A simple problem-solving exercise encourages teachers to “start small” to reveal how third graders understand multiple math concepts simultaneously.
Aryn A. Siegel and Enrique Ortiz
This variation of Simon's (1995) rectangle exploration will have students investigating area in a conceptual manner that goes beyond tiling and formulas. Each month, elementary school teachers are given a problem along with suggested instructional notes; are asked to use the problem in their own classrooms; and are encouraged to report solutions, strategies, reflections, and misconceptions to the journal audience.
Jordan T. Hede and Jonathan D. Bostic
See how sixth-grade students design and create quilt squares for this geometry project.
Edited by Colleen D. Foster
Each month this section of the Problem Solvers department features a new challenge for students. Readers are encouraged to submit problems to be considered for future Problem Solvers columns. Receipt of problems will not be acknowledged; however, problems selected for publication will be credited to the author. Find detailed submission guidelines for all departments at www.nctm.org/tcmdepartments.
Aidin Amirshokoohi and Daniel P. Wisniewski
Key elements can enhance teacher candidates' understanding, interest, and confidence with learning and teaching mathematics while decreasing their math-related anxiety and fear.
Courtney Baker, Melinda C. Knapp and Terrie Galanti
Here is support for coaches who work in diverse contexts to integrate high-leverage teaching and coaching practices with specific attention to mathematics content.
This month's problem offers students an opportunity to determine where we find math in the world, interpret it, and engage in mathematical modeling. Each month, elementary school teachers are presented with a problem along with suggested instructional notes and asked to use the problem in their own classrooms and report solutions, strategies, reflections, and misconceptions to the journal audience.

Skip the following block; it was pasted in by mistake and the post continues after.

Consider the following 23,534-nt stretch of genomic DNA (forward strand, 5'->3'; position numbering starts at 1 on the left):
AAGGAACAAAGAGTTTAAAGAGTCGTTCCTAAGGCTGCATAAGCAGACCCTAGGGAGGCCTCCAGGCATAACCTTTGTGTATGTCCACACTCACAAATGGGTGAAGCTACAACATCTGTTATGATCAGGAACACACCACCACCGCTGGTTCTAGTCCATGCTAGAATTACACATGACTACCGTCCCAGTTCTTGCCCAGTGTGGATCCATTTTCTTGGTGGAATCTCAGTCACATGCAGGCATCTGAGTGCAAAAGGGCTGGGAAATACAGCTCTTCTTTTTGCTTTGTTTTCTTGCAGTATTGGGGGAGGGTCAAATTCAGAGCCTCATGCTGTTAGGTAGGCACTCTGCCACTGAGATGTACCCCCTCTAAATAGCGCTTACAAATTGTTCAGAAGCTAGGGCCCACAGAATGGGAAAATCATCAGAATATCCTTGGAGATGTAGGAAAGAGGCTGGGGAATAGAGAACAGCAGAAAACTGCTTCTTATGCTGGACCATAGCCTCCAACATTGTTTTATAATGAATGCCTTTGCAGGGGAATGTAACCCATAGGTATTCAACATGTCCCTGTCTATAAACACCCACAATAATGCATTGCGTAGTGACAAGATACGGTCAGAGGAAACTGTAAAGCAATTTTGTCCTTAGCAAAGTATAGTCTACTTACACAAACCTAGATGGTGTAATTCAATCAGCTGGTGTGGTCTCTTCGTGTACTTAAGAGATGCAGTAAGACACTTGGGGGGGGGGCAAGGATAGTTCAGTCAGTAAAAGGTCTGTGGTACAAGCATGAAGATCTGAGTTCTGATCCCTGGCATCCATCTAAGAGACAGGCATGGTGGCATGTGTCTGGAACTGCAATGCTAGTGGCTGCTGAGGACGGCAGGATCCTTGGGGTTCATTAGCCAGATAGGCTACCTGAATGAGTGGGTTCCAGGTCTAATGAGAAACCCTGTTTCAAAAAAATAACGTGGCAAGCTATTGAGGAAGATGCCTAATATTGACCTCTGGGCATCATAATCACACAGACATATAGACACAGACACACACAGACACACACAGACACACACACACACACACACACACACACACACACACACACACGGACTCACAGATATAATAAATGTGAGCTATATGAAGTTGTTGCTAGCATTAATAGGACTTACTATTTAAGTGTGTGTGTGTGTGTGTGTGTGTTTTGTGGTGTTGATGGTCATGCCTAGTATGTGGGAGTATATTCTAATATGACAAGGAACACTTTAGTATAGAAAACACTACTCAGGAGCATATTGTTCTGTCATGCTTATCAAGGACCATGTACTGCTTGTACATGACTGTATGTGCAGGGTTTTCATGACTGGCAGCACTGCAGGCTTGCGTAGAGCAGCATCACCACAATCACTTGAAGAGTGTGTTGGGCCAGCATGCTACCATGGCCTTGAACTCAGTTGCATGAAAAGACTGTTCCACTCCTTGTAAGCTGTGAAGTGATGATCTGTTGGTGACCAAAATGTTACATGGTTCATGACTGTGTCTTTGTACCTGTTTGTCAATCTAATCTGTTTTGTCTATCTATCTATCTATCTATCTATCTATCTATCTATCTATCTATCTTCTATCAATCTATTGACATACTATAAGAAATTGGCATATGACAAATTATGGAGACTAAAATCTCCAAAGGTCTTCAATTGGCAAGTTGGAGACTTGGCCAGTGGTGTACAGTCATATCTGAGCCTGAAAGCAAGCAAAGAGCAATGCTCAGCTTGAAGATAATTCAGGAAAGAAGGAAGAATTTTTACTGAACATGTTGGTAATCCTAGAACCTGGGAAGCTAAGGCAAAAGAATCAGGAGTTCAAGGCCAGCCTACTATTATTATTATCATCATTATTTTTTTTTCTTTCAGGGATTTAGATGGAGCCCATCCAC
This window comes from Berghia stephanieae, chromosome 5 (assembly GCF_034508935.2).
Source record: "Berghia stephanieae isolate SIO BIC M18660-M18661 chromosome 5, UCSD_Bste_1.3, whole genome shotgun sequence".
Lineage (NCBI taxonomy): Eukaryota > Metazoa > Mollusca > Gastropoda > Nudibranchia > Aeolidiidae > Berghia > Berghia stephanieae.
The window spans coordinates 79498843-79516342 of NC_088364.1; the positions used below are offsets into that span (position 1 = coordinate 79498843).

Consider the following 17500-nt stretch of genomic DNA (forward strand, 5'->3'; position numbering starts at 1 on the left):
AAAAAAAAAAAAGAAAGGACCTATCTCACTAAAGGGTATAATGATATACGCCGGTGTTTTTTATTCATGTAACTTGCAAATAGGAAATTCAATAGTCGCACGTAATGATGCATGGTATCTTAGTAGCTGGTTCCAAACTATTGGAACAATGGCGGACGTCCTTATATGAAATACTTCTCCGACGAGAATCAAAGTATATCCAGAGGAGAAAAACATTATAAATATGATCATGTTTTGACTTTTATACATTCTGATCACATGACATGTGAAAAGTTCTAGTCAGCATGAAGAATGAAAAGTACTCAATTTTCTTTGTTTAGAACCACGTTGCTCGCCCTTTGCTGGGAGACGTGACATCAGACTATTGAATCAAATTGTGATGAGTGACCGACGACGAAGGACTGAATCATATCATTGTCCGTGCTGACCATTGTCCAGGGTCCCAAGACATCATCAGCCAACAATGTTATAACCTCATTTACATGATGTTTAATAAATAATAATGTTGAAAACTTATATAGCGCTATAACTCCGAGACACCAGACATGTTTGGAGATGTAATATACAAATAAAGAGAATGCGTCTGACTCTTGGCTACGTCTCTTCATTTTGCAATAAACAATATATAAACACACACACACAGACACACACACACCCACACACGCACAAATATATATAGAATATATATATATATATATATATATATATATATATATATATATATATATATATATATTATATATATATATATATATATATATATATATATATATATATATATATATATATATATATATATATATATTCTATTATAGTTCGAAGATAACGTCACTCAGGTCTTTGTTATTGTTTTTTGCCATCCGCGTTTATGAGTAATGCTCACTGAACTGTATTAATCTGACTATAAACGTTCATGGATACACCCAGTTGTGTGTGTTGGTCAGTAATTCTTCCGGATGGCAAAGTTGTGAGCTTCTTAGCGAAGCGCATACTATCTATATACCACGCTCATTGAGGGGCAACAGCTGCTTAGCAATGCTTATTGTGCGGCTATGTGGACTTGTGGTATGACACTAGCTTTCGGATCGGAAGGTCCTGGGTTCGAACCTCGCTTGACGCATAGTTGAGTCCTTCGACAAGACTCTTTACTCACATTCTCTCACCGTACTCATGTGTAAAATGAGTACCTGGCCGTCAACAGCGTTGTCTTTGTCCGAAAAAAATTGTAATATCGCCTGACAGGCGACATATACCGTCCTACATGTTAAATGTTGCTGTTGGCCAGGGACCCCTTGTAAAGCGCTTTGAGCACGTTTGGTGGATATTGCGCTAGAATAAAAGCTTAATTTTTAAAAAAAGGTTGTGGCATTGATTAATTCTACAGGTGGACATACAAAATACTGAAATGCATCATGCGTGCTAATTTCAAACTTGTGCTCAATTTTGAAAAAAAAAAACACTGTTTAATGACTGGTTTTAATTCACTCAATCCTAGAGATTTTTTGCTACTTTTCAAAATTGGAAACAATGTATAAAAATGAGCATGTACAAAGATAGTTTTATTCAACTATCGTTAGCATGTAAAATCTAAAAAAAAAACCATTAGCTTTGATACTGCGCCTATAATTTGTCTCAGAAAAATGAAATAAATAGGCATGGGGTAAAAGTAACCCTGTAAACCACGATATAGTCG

The May problem scenario has students explore what happens to the area of a two-dimensional shape as the side dimensions change but the perimeter remains the same. A fourth-grade teacher from North Carolina explored the task and uncovered her students' misconceptions concerning the corner tiles of the rectangle.
New Jersey sixth graders who were participating in a school fundraiser to help fight childhood cancer could hardly wait to explore this problem from the September 2011 issue, which invites students to work strategically with combinations of numbers. Afterward, their teacher reflected that so many available activities claim to be authentic learning activities but require little in-depth problem solving. This one does.
Priya V. Prasad
Knitting, like other traditional crafts such as quilting or weaving, is a highly mathematical activity. Knitters need to constantly coordinate different forms of measurement, including weight, length, and area. Knitting typically involves following a pattern. If you do not follow that pattern, you can find yourself dealing with some pretty complicated knot theory.